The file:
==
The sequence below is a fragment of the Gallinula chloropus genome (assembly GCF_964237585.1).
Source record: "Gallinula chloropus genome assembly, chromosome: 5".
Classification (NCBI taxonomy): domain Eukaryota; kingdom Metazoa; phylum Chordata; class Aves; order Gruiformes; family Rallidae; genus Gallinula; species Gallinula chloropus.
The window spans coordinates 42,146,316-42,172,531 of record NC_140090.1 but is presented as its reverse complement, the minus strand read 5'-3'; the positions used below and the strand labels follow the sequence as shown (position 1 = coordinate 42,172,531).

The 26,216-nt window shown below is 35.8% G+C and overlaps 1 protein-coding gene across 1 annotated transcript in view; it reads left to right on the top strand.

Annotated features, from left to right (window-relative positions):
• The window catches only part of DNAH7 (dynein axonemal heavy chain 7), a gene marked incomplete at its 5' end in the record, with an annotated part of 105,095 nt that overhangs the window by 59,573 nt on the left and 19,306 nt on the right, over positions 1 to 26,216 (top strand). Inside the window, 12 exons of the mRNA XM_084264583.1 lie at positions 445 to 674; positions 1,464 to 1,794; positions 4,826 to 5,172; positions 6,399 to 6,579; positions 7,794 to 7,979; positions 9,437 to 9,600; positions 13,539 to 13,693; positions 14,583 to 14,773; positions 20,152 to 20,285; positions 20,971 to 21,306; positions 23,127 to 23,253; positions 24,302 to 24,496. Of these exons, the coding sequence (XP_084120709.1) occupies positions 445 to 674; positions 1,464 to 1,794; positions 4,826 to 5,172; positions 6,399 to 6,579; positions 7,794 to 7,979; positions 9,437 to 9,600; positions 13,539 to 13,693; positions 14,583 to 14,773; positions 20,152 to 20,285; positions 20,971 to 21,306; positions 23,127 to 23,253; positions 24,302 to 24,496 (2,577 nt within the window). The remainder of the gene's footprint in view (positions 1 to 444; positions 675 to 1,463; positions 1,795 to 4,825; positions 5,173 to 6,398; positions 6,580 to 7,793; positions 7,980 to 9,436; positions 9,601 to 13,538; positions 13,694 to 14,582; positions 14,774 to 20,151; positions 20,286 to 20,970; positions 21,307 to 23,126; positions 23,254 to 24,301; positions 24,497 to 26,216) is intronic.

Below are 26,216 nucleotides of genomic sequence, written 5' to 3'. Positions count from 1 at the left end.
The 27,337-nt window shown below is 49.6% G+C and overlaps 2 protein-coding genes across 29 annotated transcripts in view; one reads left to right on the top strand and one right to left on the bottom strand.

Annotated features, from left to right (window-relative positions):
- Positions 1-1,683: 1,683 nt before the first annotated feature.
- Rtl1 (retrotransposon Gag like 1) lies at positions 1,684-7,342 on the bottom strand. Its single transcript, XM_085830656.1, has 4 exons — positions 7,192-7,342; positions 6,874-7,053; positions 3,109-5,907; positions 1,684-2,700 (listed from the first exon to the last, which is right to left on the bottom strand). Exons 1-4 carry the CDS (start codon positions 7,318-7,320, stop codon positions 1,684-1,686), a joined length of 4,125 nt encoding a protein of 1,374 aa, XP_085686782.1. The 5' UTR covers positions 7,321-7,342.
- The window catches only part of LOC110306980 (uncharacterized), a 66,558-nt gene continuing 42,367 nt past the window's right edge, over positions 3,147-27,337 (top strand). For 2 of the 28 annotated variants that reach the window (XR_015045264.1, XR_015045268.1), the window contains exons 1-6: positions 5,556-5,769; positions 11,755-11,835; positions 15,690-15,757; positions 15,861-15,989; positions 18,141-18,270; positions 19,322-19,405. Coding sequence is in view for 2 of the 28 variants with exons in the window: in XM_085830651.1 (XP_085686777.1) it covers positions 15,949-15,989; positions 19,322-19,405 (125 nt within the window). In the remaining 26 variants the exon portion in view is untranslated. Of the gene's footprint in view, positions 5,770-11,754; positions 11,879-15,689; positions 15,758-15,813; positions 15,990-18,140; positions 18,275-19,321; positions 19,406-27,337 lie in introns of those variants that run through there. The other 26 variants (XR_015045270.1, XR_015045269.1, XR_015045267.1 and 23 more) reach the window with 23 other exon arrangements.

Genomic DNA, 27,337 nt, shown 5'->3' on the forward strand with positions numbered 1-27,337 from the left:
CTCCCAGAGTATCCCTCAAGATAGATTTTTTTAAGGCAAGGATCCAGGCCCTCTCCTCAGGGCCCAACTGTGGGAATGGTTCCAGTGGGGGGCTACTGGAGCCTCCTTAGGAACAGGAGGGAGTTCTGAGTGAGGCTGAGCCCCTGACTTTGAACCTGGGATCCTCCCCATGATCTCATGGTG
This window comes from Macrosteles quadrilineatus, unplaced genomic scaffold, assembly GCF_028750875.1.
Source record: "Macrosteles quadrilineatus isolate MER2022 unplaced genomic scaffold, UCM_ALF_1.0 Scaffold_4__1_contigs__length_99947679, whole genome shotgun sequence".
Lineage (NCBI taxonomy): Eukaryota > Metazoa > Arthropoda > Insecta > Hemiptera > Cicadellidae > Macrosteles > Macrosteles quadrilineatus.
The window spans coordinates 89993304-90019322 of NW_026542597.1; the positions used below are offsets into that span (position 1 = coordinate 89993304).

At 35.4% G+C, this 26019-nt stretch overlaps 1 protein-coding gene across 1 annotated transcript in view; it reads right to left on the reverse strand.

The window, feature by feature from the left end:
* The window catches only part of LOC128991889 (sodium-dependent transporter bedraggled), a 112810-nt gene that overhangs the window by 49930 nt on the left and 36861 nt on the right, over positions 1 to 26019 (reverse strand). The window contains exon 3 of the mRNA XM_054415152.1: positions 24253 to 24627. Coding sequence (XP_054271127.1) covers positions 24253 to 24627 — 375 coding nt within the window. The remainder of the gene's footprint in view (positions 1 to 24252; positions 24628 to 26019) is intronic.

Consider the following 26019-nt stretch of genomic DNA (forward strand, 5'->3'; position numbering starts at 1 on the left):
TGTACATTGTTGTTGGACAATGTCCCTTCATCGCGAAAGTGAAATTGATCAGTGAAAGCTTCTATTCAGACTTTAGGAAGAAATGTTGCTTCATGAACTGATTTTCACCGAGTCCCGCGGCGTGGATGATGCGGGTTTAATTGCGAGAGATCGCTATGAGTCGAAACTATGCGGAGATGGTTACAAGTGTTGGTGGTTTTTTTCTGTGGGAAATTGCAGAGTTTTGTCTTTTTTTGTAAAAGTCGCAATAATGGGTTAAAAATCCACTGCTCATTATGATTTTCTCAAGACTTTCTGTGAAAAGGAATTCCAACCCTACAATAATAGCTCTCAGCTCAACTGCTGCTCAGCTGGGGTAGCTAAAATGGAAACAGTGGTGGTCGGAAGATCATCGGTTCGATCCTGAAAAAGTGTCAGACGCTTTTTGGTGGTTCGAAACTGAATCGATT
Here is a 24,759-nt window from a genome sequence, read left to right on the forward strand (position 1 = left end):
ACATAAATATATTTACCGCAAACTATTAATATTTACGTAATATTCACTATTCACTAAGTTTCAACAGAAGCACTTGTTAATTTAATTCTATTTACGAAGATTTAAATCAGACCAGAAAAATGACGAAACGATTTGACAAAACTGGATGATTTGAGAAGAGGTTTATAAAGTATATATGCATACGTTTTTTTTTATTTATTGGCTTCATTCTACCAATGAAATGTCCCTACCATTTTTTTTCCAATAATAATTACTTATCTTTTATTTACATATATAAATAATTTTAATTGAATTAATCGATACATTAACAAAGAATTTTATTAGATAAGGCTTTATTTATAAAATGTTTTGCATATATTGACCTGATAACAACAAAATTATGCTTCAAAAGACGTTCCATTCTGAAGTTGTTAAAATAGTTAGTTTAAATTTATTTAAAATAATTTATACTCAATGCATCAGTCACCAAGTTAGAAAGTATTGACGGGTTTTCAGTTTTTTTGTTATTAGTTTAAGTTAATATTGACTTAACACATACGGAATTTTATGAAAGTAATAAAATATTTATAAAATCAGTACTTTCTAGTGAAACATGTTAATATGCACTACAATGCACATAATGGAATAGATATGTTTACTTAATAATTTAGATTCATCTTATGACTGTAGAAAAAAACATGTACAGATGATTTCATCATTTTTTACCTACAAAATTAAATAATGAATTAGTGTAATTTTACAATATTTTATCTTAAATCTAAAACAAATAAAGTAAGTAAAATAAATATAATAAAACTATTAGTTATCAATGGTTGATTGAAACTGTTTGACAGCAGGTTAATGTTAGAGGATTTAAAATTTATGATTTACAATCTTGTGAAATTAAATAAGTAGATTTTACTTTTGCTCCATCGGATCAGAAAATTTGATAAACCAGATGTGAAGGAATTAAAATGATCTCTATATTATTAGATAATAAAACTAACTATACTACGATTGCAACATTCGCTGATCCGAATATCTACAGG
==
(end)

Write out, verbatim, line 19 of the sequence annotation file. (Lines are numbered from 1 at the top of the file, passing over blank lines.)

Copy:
The window spans coordinates 89993304-90019322 of NW_026542597.1; the positions used below are offsets into that span (position 1 = coordinate 89993304).